Don’t let LOSOM get hijacked at the last minute
There’s a heist afoot. But you can do something to stop it.
The U.S. Army Corps of Engineers is nearing the completion of the Lake Okeechobee System Operating Manual, the new “playbook” which will govern how the lake is managed for the next decade. The Corps has done a decent job balancing the needs of all stakeholders, and while VoteWater believes more could be done to prevent damaging discharges to the St. Lucie estuary, the process has been transparent and the proposed “playbook” is generally equitable.
But apparently some stakeholders think themselves more equal than others.
In recent weeks “water supply” proponents south of the lake — including Big Sugar — have clamored for more state control over Corps decisions regarding lake management. One South Florida Water Management District official went so far as to say the district “is asking for explicit reliance on the District to guide operational decisions” when the water level in the lake comes within 1.5 feet of what’s called the “Water Shortage Management Band.”
When the lake drops that low, water conservation measures may begin. It’s a legitimate concern. But with its demand for greater state control, water supply advocates are telegraphing a desire to start conserving water well before the lake gets that low.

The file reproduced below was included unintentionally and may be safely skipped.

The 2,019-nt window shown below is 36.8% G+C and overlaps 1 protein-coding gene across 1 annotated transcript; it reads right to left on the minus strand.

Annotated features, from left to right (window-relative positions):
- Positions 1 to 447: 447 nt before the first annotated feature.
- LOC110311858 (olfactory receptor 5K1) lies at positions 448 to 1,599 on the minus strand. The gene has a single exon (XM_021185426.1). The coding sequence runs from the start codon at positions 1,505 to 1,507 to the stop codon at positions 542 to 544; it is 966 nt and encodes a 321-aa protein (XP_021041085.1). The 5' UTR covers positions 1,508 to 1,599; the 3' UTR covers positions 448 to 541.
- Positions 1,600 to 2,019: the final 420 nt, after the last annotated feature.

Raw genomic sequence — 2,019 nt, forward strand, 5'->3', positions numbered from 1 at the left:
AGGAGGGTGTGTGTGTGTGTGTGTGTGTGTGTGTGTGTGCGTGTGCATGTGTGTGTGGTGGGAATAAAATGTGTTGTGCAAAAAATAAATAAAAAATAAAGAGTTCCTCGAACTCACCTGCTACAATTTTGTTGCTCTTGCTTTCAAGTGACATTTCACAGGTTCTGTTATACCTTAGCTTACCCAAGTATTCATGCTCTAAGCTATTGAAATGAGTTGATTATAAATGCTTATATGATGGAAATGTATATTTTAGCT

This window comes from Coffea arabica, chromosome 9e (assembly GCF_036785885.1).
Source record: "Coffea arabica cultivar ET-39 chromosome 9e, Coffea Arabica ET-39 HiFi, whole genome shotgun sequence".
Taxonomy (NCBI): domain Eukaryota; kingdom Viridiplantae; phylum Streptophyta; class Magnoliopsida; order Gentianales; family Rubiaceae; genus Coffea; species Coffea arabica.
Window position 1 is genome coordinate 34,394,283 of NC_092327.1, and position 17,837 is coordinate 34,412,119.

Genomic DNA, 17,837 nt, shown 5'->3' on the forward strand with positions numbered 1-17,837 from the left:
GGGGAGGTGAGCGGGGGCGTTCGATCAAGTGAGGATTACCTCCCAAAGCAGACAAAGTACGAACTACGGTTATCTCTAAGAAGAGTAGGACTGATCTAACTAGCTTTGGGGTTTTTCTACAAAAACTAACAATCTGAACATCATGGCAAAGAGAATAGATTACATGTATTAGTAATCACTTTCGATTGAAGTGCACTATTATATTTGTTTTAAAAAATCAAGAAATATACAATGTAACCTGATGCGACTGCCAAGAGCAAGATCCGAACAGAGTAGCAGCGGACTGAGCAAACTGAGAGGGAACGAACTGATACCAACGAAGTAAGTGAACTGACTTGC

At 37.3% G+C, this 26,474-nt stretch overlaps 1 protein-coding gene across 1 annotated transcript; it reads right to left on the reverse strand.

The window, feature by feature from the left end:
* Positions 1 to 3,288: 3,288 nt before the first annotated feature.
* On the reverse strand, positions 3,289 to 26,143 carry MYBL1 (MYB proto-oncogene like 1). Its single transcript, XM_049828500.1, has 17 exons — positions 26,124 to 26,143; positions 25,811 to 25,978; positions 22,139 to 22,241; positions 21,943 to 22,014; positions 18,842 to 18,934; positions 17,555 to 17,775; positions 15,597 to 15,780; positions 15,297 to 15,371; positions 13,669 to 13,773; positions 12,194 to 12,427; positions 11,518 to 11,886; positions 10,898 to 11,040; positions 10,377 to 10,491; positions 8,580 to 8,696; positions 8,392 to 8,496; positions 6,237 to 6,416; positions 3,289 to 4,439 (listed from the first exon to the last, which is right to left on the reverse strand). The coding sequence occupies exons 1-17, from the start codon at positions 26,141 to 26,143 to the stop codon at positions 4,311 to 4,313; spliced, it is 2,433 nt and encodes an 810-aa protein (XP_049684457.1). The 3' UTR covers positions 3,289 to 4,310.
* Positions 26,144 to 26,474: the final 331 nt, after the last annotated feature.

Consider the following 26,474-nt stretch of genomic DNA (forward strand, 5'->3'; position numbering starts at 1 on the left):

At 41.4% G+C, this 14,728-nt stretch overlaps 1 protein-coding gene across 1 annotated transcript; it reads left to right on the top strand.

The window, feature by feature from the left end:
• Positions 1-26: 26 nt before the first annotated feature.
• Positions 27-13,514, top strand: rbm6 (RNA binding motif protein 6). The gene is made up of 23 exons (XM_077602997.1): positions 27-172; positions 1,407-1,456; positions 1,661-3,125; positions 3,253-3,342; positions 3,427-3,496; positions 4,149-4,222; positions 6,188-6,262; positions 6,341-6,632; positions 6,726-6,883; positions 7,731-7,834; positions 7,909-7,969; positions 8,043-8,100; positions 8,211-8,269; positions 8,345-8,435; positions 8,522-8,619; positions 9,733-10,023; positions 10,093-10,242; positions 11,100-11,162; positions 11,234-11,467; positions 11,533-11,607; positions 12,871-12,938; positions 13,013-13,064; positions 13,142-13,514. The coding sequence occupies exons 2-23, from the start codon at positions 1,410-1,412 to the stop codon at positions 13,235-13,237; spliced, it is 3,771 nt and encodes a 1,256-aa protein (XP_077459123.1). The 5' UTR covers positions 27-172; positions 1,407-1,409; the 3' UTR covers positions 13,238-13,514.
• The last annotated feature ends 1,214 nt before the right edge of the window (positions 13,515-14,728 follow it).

That, in turn, could inflict yet more devastation on the St. Lucie, on the Caloosahatchee and Lake Worth Lagoon — along with the ecology of the lake itself.
Big Sugar and other agricultural interests need lake water for irrigation. Perhaps they’re worried LOSOM won’t give them everything they want.
But if the state has control, perhaps state officials will be sympathetic to their cause. Perhaps state officials will start conserving water well before the lake hits that water shortage management band, by cutting off beneficial discharges west to the Caloosahatchee and south to the Everglades.
If that happens, it’ll harm the Caloosahatchee and the “River of Grass.” And keeping more water in the lake than necessary during the dry season means once the rains begin, the lake could fill up faster, with high lake levels choking off submerged aquatic vegetation. And ultimately, it could trigger algae-laden discharges to the estuaries — dooming us to yet another “summer of slime.”
But water supply proponents — including Big Sugar — will get everything they want.
At the expense of everyone else.
But you can ask the U.S. Army Corps of Engineers to reject this call for more state control — and higher lake levels. Use the button below or follow this link to send a letter to Corps officials asking them to stop the LOSOM bait and switch.
We’re not all going to get exactly what we want from the new LOSOM “game plan.” But both the benefits — and the adversity — must be shared more equitably than in the past.